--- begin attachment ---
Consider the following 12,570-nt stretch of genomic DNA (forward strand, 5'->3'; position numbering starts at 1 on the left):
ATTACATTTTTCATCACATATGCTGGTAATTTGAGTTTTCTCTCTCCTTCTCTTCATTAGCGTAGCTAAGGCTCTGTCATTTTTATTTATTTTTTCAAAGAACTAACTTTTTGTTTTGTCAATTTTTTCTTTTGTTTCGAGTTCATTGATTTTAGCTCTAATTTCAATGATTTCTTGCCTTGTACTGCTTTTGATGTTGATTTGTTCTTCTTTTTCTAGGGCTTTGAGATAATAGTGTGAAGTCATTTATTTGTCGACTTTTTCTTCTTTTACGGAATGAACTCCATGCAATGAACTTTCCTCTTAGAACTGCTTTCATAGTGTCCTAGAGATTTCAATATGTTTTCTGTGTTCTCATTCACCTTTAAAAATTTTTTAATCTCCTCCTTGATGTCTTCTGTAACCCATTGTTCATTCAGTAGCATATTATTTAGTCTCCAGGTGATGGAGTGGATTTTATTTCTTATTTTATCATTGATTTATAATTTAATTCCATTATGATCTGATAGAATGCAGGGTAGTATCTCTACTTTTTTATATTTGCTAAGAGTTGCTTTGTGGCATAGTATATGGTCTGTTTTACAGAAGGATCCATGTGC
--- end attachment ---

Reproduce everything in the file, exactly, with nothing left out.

Consider the following 12,570-nt stretch of genomic DNA (forward strand, 5'->3'; position numbering starts at 1 on the left):
ATTACATTTTTCATCACATATGCTGGTAATTTGAGTTTTCTCTCTCCTTCTCTTCATTAGCGTAGCTAAGGCTCTGTCATTTTTATTTATTTTTTCAAAGAACTAACTTTTTGTTTTGTCAATTTTTTCTTTTGTTTCGAGTTCATTGATTTTAGCTCTAATTTCAATGATTTCTTGCCTTGTACTGCTTTTGATGTTGATTTGTTCTTCTTTTTCTAGGGCTTTGAGATAATAGTGTGAAGTCATTTATTTGTCGACTTTTTCTTCTTTTACGGAATGAACTCCATGCAATGAACTTTCCTCTTAGAACTGCTTTCATAGTGTCCTAGAGATTTCAATATGTTTTCTGTGTTCTCATTCACCTTTAAAAATTTTTTAATCTCCTCCTTGATGTCTTCTGTAACCCATTGTTCATTCAGTAGCATATTATTTAGTCTCCAGGTGATGGAGTGGATTTTATTTCTTATTTTATCATTGATTTATAATTTAATTCCATTATGATCTGATAGAATGCAGGGTAGTATCTCTACTTTTTTATATTTGCTAAGAGTTGCTTTGTGGCATAGTATATGGTCTGTTTTACAGAAGGATCCATGTGC